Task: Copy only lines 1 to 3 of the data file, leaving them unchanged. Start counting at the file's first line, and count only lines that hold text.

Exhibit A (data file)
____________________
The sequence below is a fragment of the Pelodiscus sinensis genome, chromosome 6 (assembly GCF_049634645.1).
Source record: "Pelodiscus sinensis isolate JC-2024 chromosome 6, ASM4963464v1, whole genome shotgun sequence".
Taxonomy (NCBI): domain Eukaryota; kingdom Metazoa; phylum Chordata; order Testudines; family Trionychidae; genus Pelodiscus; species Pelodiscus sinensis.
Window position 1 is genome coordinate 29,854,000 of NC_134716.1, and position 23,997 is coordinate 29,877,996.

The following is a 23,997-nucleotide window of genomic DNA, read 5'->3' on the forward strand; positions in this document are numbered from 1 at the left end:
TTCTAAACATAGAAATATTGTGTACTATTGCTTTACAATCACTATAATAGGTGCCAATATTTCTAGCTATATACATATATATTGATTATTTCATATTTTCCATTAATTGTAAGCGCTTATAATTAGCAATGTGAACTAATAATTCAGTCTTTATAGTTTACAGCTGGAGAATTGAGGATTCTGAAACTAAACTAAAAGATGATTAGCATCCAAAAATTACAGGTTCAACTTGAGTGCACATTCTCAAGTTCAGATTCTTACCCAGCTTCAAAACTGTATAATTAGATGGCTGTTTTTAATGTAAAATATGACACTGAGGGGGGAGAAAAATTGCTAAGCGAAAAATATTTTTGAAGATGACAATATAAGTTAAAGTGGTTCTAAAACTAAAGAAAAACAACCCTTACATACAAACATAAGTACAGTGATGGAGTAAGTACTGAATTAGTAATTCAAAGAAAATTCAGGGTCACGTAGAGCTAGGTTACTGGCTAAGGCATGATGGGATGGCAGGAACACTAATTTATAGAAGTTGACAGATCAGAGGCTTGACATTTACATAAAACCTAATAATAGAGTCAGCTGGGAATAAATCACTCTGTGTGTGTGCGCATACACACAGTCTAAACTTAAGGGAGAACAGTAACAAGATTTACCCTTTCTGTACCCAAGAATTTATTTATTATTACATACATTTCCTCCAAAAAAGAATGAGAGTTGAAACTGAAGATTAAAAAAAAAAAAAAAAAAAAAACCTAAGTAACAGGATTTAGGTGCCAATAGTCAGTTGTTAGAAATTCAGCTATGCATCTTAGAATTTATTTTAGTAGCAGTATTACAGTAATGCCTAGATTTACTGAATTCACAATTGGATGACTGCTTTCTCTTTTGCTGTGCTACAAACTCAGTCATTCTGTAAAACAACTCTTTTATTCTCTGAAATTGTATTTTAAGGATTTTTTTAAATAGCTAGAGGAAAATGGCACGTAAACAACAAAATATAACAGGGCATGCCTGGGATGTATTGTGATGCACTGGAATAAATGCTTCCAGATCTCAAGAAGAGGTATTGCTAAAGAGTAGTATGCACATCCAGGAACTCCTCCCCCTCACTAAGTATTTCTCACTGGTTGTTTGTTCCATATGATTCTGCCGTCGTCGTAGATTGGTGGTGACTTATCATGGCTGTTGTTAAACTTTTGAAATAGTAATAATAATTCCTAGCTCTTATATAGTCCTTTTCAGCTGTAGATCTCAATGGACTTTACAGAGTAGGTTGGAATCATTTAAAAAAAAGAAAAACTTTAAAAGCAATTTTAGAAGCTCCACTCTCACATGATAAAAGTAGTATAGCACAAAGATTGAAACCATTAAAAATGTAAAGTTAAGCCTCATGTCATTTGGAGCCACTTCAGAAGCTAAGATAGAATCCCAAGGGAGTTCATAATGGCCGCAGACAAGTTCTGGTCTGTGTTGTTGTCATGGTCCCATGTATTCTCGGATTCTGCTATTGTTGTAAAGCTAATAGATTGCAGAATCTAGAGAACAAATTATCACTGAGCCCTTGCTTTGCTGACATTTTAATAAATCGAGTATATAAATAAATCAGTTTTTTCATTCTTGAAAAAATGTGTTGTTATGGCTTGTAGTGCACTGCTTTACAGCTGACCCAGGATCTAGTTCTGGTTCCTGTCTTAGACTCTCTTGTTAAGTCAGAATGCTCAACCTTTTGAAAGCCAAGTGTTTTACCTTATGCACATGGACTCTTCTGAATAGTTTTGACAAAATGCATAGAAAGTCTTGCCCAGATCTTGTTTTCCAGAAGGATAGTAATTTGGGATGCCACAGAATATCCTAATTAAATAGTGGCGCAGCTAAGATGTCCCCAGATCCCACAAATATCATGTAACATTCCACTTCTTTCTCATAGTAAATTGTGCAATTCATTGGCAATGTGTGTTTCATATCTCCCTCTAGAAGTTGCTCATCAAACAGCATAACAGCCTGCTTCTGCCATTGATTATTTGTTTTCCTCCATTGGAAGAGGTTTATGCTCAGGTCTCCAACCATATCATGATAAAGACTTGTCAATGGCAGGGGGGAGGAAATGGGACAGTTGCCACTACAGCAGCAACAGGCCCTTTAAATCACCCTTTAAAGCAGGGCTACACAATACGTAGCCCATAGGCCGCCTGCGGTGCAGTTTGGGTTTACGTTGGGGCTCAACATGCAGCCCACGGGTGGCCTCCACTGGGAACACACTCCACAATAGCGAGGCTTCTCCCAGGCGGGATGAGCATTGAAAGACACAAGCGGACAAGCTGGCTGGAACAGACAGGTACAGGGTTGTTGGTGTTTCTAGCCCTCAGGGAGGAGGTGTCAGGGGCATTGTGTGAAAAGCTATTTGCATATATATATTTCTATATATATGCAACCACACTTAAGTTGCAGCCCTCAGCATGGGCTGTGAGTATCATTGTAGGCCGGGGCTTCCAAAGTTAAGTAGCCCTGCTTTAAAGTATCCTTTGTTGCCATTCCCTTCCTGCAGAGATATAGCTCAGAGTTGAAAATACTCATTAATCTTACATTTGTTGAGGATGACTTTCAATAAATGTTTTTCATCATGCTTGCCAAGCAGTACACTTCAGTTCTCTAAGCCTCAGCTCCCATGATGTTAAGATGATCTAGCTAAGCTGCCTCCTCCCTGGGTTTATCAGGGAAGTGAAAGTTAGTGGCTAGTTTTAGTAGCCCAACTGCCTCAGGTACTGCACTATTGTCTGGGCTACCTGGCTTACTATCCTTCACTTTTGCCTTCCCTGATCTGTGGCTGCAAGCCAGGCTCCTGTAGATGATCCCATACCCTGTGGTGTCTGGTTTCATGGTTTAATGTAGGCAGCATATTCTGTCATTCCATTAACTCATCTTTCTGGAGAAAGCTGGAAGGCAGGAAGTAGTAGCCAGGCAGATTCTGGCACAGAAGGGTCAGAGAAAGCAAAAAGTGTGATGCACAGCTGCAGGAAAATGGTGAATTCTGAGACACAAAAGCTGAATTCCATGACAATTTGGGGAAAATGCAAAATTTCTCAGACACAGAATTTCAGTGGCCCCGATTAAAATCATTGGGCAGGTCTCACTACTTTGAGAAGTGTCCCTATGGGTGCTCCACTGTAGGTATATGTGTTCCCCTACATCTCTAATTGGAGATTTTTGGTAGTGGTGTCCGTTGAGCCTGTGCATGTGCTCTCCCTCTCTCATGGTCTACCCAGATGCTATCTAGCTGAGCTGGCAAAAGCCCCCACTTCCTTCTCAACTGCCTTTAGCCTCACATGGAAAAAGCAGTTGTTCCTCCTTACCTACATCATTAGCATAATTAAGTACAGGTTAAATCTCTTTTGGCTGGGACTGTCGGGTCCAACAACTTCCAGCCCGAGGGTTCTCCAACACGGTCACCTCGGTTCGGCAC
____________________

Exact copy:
The sequence below is a fragment of the Pelodiscus sinensis genome, chromosome 6 (assembly GCF_049634645.1).
Source record: "Pelodiscus sinensis isolate JC-2024 chromosome 6, ASM4963464v1, whole genome shotgun sequence".
Taxonomy (NCBI): domain Eukaryota; kingdom Metazoa; phylum Chordata; order Testudines; family Trionychidae; genus Pelodiscus; species Pelodiscus sinensis.